It was Bolan's job to make sure record stores had what they needed of the I.R.S. bands, even making personal visits when the bands toured. She was also quickly assigned to help promote a new group the label had signed. This time, Bolan knew this could be something big. The band was the Go-Go's and their first single was "Our Lips Are Sealed."
I.R.S. Records was being marketed like its sister label in the United Kingdom, and because of that, its singles were priced higher and usually ended up in the import racks. Bolan says she knew I.R.S. had a hit on its hands, but it wouldn't happen if the single was priced at $2.98 like most of the label's other 45s. She persuaded label bosses to price "Our Lips Are Sealed" at $1.69, then the going rate for singles.
"We had to have that project handled by people who knew how to move quantities quickly because we were going to have an explosion," Bolan says. "I argued successfully to get that Go-Go's single marketed at $1.69 list price. And the rest is history."
Bolan calls it a modest success story, in terms of her contribution. The single cracked the Billboard Top 40 (and the follow-up, "We Got the Beat," hit No. 1). The band's first album, "Beauty and the Beat," soon became the label's first gold record (to mark 500,000 copies sold) and then platinum record (1 million copies sold).
The Go-Go's career took off, and so did Bolan's. She traveled with the group - which played in Madison on that first tour in 1981. She arranged record store appearances, made sure the stores had the records in stock and talked up other I.R.S. clients. She ate bad food and rode the tour bus. "There were years that I lived, breathed, ate, drank, slept Go-Go's," she says.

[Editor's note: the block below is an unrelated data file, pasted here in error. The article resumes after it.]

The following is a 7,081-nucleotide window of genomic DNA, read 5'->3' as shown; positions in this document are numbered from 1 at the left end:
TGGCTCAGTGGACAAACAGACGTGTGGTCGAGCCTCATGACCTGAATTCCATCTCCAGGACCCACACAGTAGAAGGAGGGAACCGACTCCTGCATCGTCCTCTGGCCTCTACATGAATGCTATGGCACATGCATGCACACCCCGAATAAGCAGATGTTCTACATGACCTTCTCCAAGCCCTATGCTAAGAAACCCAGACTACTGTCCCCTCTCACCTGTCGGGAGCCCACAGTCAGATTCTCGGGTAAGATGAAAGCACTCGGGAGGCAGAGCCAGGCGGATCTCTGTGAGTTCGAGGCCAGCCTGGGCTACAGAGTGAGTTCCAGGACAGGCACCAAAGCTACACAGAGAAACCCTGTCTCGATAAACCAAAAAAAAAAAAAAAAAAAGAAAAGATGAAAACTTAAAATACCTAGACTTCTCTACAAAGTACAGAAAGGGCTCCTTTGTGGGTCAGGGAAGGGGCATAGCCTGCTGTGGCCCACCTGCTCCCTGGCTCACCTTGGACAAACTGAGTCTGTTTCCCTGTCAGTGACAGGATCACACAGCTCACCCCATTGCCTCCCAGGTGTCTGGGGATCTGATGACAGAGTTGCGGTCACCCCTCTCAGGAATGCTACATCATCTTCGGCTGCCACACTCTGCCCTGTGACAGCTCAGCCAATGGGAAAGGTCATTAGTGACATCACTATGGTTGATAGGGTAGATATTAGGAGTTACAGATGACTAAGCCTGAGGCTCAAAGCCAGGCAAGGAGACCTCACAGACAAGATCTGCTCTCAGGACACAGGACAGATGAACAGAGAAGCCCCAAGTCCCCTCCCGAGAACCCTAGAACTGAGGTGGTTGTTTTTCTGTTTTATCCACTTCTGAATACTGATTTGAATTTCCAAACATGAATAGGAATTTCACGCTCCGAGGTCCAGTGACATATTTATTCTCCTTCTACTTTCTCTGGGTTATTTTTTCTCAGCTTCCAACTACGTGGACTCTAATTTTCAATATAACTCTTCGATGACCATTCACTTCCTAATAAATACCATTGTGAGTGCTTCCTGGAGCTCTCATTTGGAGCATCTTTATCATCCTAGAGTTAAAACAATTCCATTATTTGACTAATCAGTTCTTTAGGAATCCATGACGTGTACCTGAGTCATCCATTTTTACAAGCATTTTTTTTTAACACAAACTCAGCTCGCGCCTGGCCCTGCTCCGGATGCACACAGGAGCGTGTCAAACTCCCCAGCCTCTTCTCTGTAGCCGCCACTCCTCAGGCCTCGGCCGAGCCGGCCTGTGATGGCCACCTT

From there, Bolan moved into marketing the label's acts. She worked with a wide range of performers, including General Public, the Buzzcocks, Wall of Voodoo, Concrete Blonde, the Alarm, the Lords of the New Church and Timbuk3. She worked with R.E.M. on its entire I.R.S. catalog of eight records, leading the push for the band to be on that new-fangled technology, the compact disc. In 2007, she reunited with R.E.M. in New York when the band was inducted into the Rock and Roll Hall of Fame.
"I saw firsthand the best of what a band could be," she says. "That band delivered every record, on time, within the budget. And every record was a stepping stone to the next, to the next, to the next in terms of creating a career path."
Things didn't go as easily with other bands. The Go-Go's had a meteoric rise, but creative and personal conflicts led to their demise just a few years later. Bolan had a blowout with John Anderson of Yes because the band's manager insisted she arrange an in-store appearance to promote an album that hadn't yet been released, so no fans showed up. The lead singer of the punk band Suburban Lawns threw her microphone into the crowd, injuring a fan who was standing right next to Bolan, who then had to smooth things out so the label didn't get sued.
From I.R.S., Bolan moved on to Virgin Records America as a senior vice president of marketing. She helped market Tina Turner, the Spice Girls, Lenny Kravitz and David Bowie, among others. She reunited with I.R.S. founder Miles Copeland and became general manager at his Ark21 Records before moving to become senior director of international marketing for Rhino Entertainment.
But the last decade has been a volatile one in the record industry, as CD sales have given way to file-sharing and downloading. The industry has been downsizing, and Bolan didn't make the cut in a round of layoffs at Rhino in 2007. Like so many rock acts that she worked with, it was now time for Bolan to reinvent herself.
Bolan thought for a time that she would eventually end up in music publishing, the kind of work her husband, Dan Howell, did. "It would have been a way to stay in rock 'n' roll and age gracefully," she says.
But her husband died of leukemia in 1998 and when their daughter, Amanda, went to college in Berkeley, Calif., Bolan was reminded of how much she liked college towns. She started thinking about trying out the nonprofit world and thought Madison, where her sister lived, might be a good place to make the career switch.